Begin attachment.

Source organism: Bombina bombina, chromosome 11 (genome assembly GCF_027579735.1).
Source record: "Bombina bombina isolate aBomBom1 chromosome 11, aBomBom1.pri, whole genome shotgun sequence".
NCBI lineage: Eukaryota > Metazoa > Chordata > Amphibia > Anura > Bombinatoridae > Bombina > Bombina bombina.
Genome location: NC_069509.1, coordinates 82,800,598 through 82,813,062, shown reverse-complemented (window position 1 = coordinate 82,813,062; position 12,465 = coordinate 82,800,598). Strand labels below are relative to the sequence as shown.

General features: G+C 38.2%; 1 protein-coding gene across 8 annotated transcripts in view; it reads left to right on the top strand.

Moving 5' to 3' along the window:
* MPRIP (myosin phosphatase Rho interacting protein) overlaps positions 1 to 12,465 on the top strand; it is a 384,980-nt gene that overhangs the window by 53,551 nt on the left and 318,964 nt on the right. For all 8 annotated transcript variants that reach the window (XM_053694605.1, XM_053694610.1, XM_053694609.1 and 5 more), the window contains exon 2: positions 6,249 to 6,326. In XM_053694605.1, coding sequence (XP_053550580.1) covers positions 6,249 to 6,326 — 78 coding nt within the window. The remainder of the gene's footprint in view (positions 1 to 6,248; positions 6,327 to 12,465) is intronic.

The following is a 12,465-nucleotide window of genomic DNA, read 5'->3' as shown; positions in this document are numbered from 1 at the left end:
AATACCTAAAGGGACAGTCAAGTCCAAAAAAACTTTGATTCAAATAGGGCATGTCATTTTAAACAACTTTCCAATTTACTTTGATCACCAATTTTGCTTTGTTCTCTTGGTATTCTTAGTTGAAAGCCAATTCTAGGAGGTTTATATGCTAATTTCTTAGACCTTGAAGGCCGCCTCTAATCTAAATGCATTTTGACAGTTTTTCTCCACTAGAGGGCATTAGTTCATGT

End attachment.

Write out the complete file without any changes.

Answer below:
Source organism: Bombina bombina, chromosome 11 (genome assembly GCF_027579735.1).
Source record: "Bombina bombina isolate aBomBom1 chromosome 11, aBomBom1.pri, whole genome shotgun sequence".
NCBI lineage: Eukaryota > Metazoa > Chordata > Amphibia > Anura > Bombinatoridae > Bombina > Bombina bombina.
Genome location: NC_069509.1, coordinates 82,800,598 through 82,813,062, shown reverse-complemented (window position 1 = coordinate 82,813,062; position 12,465 = coordinate 82,800,598). Strand labels below are relative to the sequence as shown.

General features: G+C 38.2%; 1 protein-coding gene across 8 annotated transcripts in view; it reads left to right on the top strand.

Moving 5' to 3' along the window:
* MPRIP (myosin phosphatase Rho interacting protein) overlaps positions 1 to 12,465 on the top strand; it is a 384,980-nt gene that overhangs the window by 53,551 nt on the left and 318,964 nt on the right. For all 8 annotated transcript variants that reach the window (XM_053694605.1, XM_053694610.1, XM_053694609.1 and 5 more), the window contains exon 2: positions 6,249 to 6,326. In XM_053694605.1, coding sequence (XP_053550580.1) covers positions 6,249 to 6,326 — 78 coding nt within the window. The remainder of the gene's footprint in view (positions 1 to 6,248; positions 6,327 to 12,465) is intronic.

The following is a 12,465-nucleotide window of genomic DNA, read 5'->3' as shown; positions in this document are numbered from 1 at the left end:
AATACCTAAAGGGACAGTCAAGTCCAAAAAAACTTTGATTCAAATAGGGCATGTCATTTTAAACAACTTTCCAATTTACTTTGATCACCAATTTTGCTTTGTTCTCTTGGTATTCTTAGTTGAAAGCCAATTCTAGGAGGTTTATATGCTAATTTCTTAGACCTTGAAGGCCGCCTCTAATCTAAATGCATTTTGACAGTTTTTCTCCACTAGAGGGCATTAGTTCATGT